Honestly Elliot was a highly anticipated 2022 read for me — so much so that I read it in December 2021. Elliot has ADHD and loves to cook. He lives with his mom and spends time with his dad and step-mom regularly. His step-mom is pregnant and Elliot feels a bit threatened since his dad already seems disappointed in his seemingly scatter-brained behavior and the fact that he’s not an A+ student. He also wants to go to cooking camp and his dad refuses to pay for it, insisting that Elliot can go if he himself pays for it. When Elliot gets the chance to execute a food-related pop-up as part of a school-wide entrepreneurial project, he sees it as a chance for redemption. Unfortunately, he’s paired with popular girl Maribel who can’t eat gluten and wants them to make yummy pies without gluten. Can Elliot and Maribel pull this off without butting heads? The two quickly find that they have a lot more in common than they thought.
Sofia Acosta Makes a Scene follows fifth grader Sofia Acosta who feels like the black sheep of her ballet-loving family. Her parents were professional dancers who emigrated from Cuba to the United States. Her sister, Regina is a ballet prodigy whose eyes are set on the American Ballet Theater (ABT) and even their little brother Manuel is an excellent ballet dancer. Sofia, though? She can’t stop stepping on people’s toes when she dances. What she loves the most is sewing the costumes for the dancers and hanging out with her best friend Tricia. But when a family friend visiting from Cuba hints at staying in the US long-term to dance for the ABT, Tricia’s response hints at prejudice that Sofia never saw coming. Will Sofia stand up for what’s right?
When Winter Robeson came to visit his cousin, Eden in the summer of 1965, he had another agenda. Winter is a 13-year-old boy visiting Los Angeles from Mississippi. Unbeknownst to Eden and her family, Winter isn’t just there to see Disneyland — he’s looking for his father J.T. Robeson who came to LA 12 years ago and never returned. Eventually, he gets Eden to help him on his search. Not long after, the Watts Riot erupts.
Pizza My Heart follows young Maya Reynolds whose parents are moving from Brooklyn, New York to a small town in Pennsylvania to expand their soul pizza business, Soul Slice. Having grown up in Brooklyn, Maya is devastated to have to leave her best friend and life behind for the move. In the new town, she gets off on the wrong foot with her first pizza delivery customer, who ends up being the son of her parents’ new interior decorator. Add a love for art, a new art exhibition she wants to join but may be unable to, new friends, and a potential new crush — Maya’s life quickly gets interesting.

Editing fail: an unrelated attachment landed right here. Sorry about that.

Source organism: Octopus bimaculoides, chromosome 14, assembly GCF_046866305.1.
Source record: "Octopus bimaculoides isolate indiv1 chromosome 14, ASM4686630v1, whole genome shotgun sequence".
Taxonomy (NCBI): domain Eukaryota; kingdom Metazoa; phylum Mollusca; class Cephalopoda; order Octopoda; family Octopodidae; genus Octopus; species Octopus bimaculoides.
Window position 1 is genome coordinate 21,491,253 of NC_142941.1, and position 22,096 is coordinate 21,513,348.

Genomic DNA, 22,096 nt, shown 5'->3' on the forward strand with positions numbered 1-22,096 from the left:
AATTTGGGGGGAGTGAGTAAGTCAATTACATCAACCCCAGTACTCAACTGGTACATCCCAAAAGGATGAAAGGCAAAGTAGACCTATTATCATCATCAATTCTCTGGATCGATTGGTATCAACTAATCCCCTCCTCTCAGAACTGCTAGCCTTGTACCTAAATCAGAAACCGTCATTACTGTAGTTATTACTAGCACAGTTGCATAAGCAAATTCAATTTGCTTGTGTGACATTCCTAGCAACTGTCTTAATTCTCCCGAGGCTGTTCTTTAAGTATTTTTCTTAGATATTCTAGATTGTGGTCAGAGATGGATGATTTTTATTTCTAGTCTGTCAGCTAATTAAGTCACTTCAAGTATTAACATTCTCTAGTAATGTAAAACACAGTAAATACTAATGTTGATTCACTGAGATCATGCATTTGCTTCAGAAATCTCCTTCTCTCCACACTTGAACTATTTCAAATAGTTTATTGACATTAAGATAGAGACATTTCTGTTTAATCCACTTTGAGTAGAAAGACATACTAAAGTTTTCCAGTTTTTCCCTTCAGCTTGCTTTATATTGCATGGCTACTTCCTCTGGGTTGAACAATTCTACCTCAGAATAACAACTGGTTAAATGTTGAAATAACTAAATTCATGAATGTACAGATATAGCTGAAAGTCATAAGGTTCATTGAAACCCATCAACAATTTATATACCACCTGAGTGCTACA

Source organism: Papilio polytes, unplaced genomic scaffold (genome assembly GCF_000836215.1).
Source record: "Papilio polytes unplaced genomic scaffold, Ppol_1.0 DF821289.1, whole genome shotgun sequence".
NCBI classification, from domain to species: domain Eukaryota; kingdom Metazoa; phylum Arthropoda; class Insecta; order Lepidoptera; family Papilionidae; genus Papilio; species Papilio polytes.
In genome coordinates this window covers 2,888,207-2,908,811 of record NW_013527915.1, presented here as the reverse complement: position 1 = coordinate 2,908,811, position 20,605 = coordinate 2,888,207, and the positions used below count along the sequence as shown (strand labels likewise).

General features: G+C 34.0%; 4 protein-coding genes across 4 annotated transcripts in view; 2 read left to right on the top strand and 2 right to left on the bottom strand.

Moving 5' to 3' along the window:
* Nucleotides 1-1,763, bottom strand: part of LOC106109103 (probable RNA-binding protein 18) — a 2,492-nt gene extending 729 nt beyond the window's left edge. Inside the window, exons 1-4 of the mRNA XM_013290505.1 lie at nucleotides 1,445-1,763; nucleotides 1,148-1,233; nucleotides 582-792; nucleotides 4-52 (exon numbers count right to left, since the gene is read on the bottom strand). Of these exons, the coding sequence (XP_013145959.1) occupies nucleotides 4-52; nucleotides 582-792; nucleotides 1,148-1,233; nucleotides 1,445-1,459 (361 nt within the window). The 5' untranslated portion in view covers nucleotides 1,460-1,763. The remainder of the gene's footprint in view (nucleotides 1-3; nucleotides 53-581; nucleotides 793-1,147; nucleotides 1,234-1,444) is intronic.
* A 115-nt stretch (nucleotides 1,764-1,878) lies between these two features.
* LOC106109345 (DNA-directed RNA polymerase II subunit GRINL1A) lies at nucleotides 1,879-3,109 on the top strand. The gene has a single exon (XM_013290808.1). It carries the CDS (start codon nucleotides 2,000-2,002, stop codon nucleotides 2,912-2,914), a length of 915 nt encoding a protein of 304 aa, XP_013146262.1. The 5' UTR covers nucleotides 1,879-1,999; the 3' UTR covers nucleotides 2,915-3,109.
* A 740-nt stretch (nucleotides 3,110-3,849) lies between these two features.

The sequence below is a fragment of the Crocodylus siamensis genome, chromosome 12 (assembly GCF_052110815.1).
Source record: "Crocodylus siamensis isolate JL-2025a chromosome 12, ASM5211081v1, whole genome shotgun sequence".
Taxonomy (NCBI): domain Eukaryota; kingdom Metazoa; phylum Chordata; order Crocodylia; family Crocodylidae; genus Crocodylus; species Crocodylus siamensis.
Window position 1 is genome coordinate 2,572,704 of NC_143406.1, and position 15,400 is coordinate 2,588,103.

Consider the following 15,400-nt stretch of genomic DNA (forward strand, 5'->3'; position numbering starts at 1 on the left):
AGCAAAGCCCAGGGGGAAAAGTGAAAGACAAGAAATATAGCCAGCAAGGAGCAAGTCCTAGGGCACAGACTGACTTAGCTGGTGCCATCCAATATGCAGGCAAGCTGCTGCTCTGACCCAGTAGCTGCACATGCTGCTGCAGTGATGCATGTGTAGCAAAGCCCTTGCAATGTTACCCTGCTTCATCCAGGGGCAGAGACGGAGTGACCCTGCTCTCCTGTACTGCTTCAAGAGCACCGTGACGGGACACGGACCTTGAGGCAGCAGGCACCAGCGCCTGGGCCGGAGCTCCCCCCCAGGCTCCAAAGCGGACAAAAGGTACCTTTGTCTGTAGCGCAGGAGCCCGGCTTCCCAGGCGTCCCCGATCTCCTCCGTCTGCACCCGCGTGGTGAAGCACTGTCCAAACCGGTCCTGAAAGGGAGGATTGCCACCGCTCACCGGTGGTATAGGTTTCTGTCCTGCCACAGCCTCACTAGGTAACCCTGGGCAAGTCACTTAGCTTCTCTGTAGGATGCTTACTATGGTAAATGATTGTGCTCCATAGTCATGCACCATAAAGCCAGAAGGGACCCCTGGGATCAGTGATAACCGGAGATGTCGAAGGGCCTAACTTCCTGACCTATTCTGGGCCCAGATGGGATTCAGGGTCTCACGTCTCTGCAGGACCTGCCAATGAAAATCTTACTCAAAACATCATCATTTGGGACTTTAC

Besties Beth and Chanda need to find a way to earn some money. Beth wants to give her mom a spa day while Chanda needs money to adopt a new pet (and prove herself responsible to her parents who are constantly comparing her to her big sister). But when the two land a house-sitting gig, they end up breaking their employer’s prized possession. Can they fix the problem without losing their friendship and reputation?
The Swag Is in the Socks is Kelly J. Baptist’s newest middle grade offering. It stars young Xavier Moon whose parents are both incarcerated. Xavier is not the steal-the-spotlight kind of guy. He’s often in his room playing video games or watching stuff happen from his bedroom window. He also has a stutter that he’s working on — and he has braces. But the one thing Xavier really want to be a part of is the Scepter League, the elite after-school club that only accepts confident, exemplary tween boys. His father, great uncle, and grandfather are all alumni. But when Xavier doesn’t get in, he’s determined to prove to the club leaders that he can be a League boy. Fortunately, the cool socks that his great uncle Frankie Bell keeps sending him seem to be winning him popularity votes.